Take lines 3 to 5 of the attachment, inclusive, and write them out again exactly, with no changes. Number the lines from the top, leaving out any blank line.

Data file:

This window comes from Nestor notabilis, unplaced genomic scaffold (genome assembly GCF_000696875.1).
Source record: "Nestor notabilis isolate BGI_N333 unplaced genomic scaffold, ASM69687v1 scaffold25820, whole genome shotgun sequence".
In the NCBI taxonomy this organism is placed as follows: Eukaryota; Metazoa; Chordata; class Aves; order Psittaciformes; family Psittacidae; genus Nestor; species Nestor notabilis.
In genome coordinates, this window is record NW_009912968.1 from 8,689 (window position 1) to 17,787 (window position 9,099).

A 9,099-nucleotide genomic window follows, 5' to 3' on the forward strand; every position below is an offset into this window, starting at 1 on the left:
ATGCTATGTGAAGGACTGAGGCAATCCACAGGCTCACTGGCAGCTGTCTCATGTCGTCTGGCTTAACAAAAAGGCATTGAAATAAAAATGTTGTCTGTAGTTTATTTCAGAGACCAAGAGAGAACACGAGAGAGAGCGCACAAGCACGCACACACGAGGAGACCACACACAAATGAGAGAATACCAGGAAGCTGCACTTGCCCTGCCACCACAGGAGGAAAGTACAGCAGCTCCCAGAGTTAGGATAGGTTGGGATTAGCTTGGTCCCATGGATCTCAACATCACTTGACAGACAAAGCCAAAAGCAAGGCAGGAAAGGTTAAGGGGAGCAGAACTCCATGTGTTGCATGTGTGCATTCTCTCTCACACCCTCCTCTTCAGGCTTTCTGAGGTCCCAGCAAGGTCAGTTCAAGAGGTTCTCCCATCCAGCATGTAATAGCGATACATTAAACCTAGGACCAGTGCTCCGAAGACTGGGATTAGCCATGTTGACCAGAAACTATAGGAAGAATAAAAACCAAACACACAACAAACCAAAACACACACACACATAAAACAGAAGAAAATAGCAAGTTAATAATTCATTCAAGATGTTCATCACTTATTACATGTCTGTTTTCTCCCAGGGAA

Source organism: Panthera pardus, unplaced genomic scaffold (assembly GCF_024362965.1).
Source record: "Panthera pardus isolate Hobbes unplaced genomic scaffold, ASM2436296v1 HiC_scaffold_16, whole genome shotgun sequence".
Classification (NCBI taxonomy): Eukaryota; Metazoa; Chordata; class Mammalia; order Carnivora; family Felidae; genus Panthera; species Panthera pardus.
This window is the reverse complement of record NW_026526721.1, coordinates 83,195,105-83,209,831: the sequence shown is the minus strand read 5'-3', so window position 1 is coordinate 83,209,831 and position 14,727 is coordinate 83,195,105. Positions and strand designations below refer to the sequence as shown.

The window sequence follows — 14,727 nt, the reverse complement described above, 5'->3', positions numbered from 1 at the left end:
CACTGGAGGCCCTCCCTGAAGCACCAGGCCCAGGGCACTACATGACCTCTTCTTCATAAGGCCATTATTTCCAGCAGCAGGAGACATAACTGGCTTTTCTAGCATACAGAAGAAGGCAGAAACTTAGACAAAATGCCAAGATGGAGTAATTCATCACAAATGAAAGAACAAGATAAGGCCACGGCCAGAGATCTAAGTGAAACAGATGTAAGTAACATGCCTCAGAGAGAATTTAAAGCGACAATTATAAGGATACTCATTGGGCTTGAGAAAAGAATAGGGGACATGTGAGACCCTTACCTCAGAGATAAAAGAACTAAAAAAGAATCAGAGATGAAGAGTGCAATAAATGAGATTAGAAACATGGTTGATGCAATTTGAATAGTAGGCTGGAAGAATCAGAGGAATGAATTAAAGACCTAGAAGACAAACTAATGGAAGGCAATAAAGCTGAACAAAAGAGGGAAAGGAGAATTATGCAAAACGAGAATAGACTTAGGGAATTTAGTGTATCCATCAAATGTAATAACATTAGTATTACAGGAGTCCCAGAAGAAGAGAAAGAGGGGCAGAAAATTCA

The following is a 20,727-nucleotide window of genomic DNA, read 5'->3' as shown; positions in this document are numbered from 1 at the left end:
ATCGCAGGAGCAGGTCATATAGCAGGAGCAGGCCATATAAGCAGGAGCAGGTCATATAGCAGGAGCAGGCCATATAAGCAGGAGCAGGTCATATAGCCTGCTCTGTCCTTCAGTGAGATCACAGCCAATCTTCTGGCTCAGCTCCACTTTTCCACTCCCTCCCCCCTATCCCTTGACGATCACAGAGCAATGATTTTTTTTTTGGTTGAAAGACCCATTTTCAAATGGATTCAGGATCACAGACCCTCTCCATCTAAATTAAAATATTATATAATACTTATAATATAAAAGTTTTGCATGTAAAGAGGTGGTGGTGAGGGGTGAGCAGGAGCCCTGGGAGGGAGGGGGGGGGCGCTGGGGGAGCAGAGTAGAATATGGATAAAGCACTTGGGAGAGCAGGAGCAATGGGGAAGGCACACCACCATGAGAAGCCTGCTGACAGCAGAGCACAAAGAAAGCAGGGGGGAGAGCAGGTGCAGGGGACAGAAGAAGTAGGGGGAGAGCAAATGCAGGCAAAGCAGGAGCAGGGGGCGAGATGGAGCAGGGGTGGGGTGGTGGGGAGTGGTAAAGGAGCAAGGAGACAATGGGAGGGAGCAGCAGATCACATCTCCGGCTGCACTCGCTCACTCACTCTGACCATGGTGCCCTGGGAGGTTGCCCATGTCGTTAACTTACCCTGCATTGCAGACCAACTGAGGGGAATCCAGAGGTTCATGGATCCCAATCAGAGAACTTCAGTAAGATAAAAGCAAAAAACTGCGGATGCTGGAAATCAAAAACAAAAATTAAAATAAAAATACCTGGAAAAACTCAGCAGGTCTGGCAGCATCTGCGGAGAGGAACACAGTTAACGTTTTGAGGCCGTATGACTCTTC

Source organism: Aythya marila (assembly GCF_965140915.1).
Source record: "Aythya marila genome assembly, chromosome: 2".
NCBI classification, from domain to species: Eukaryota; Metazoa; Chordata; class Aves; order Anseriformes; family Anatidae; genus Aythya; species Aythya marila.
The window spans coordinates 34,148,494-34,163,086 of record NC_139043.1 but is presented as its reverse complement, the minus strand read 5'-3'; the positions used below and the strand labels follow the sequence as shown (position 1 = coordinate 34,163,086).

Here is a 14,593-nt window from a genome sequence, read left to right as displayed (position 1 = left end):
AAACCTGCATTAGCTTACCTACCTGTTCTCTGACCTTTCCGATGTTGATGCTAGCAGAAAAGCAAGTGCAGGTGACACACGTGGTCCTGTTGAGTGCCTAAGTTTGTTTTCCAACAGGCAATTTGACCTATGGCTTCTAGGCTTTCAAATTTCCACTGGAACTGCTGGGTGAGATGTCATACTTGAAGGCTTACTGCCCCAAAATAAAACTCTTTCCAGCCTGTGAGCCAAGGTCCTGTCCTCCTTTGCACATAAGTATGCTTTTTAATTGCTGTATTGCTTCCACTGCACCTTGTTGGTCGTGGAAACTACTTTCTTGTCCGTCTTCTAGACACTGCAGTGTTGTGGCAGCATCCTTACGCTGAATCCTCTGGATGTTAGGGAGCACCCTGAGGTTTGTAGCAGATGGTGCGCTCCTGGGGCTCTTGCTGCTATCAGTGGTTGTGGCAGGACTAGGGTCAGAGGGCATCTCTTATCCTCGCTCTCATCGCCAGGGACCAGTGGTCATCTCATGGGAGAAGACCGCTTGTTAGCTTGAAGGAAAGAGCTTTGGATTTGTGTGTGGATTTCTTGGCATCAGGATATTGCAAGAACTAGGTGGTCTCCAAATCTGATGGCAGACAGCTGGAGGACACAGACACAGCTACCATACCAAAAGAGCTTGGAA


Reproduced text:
In the NCBI taxonomy this organism is placed as follows: Eukaryota; Metazoa; Chordata; class Aves; order Psittaciformes; family Psittacidae; genus Nestor; species Nestor notabilis.
In genome coordinates, this window is record NW_009912968.1 from 8,689 (window position 1) to 17,787 (window position 9,099).

A 9,099-nucleotide genomic window follows, 5' to 3' on the forward strand; every position below is an offset into this window, starting at 1 on the left: